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Keeping those canines clean

Name: barbara collins from bray, co wicklow Animals: scout, her 10-year-old labrador Problem: scout suffered from halitosis

Animals: scout, her 10-year-old labrador

Problem: scout suffered from halitosis

Barbara noticed that there was something wrong when Scout was sitting beside her, breathing into her face. The foul smell of doggy halitosis sent her a clear message: it was time to get Scout's teeth checked by the vet.

When I examined his mouth, I could see that he was suffering from the classical dental problem that commonly affects both dogs and humans: periodontal disease.

We humans are taught about dental care from a young age: we know that we need to brush our teeth regularly, and most of us aim to visit the dentist at least once a year to have our teeth cleaned by a dental hygienist. The situation for pets is very similar, but for some reason, most pet owners don't seem willing to accept this. Very few pets have their teeth brushed regularly, and dental check ups are rare if there isn't an obvious problem.

The month of September has been dubbed "Pet Denta Month", with vets and nurses encouraging owners to pay more attention to the goings-on inside their pets' mouths.

Good dental health is important in itself: nobody likes to think about their pet having an uncomfortable mouth. But recent research has demonstrated that dental care has a much wider importance. A report in the newspapers this week had a worrying headline: "Not brushing your teeth can kill you". Researchers from Bristol University have established that a common bacteria responsible for tooth decay and gum disease in humans can break out into the bloodstream and help blood clots to form, leading to the risk of a heart attack.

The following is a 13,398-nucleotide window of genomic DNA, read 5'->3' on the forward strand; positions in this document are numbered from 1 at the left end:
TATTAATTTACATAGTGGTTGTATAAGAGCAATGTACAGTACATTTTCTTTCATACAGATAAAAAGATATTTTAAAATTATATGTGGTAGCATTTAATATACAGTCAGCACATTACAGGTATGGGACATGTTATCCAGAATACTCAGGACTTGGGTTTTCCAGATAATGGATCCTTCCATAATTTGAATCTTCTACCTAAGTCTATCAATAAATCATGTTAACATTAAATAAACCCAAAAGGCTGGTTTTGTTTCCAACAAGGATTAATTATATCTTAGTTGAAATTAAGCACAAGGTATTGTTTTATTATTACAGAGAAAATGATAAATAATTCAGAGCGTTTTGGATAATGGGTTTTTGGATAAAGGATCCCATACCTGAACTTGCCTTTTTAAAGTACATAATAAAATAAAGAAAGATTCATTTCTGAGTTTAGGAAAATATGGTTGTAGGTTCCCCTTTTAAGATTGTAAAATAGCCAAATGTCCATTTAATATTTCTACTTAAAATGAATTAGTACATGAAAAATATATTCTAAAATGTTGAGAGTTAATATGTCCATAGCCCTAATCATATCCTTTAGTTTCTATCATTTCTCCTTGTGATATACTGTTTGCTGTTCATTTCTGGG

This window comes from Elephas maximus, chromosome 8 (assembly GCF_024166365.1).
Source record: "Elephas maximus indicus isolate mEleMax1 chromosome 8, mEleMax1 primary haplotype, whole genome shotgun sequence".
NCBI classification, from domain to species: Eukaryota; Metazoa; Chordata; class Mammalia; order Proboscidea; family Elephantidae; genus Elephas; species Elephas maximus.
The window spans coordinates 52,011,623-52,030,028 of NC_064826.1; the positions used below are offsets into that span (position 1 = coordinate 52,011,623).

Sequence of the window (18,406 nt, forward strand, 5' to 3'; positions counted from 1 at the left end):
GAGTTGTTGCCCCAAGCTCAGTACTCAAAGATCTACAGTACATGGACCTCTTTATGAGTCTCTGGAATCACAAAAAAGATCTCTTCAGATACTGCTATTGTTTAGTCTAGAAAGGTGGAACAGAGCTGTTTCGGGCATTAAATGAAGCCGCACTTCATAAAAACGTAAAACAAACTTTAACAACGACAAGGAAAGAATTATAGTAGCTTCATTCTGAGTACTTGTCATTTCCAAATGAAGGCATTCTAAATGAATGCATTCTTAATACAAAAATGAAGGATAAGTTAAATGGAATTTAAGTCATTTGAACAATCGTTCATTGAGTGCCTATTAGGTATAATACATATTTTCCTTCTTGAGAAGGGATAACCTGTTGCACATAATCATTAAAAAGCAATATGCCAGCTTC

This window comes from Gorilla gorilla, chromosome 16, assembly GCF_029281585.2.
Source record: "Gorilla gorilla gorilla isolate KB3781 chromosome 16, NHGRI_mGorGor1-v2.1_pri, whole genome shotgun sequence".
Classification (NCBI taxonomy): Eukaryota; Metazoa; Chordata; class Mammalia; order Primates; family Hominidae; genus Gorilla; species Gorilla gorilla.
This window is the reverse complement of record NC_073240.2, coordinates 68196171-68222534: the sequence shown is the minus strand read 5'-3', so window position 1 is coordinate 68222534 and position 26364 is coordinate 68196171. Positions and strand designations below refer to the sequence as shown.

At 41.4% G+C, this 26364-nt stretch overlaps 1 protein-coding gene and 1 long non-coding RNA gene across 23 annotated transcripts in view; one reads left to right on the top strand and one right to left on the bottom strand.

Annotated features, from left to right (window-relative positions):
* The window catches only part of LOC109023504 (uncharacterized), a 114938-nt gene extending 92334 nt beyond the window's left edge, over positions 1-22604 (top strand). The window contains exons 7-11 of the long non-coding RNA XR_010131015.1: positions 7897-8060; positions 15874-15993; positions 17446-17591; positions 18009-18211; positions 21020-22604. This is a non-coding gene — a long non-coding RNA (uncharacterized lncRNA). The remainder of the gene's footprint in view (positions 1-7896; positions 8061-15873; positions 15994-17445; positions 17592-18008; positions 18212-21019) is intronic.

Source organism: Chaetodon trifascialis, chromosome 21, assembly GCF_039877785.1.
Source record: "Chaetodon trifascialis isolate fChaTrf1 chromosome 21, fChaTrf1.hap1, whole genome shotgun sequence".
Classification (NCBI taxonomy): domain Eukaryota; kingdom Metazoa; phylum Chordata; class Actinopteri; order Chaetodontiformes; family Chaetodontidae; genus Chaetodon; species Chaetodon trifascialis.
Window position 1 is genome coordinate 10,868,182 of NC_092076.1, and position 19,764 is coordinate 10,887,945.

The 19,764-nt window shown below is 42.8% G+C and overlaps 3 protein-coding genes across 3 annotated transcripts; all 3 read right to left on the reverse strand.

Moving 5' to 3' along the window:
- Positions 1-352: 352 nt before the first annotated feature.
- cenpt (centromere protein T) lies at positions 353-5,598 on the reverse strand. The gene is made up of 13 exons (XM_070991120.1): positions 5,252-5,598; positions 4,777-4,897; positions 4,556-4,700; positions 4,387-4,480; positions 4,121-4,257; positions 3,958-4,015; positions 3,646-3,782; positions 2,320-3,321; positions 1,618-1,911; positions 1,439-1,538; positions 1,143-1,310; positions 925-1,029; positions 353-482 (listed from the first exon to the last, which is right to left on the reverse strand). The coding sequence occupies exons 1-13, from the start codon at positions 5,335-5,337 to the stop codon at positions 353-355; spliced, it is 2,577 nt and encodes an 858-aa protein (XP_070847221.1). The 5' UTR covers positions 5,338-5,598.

This story is enough to make any human rush to the bathroom sink to give their teeth another quick scrub!

If the link between poor dental hygiene and bad health in humans is worrying, how much worse is it for animals? Animals often suffer from advanced dental disease that's far more extreme than would ever be seen in humans. And researchers in the veterinary world have also made the link between dental problems and poor general health. If an animal's teeth are not looked after properly, bacterial infections become established in the mouth. It's been proven that when the animal is chewing, this infection is transferred from the mouth in the bloodstream.

Bacteria can then settle into important organs such as the heart and kidneys, causing serious disease that can ultimately be life-threatening.

It's very easy to prevent dental problems in pets, and a visit to the vet for a check is the first stage.


Once I'd established that Scout had periodontal disease, he was booked in for a dental clean-up at my clinic. He had a general anaesthetic and the accumulation of tartar and infection on his teeth and gums was carefully removed. By the end of the procedure, his teeth were clean, polished and healthy.

Barbara has been instructed on after-care, which involves brushing Scout's teeth every weekday, and giving him a daily dental chew stick. The routine will take less than a couple of minutes, but should keep his teeth healthy, avoiding visits to the vet for major clean-ups.

Scout may still not have "sweet" breath (he is a dog, after all), but it's certainly far better now. Barbara can continue to smile if he happens to breathe in her direction when he's sitting beside her.

Visit Pete's website at www.petethevet.com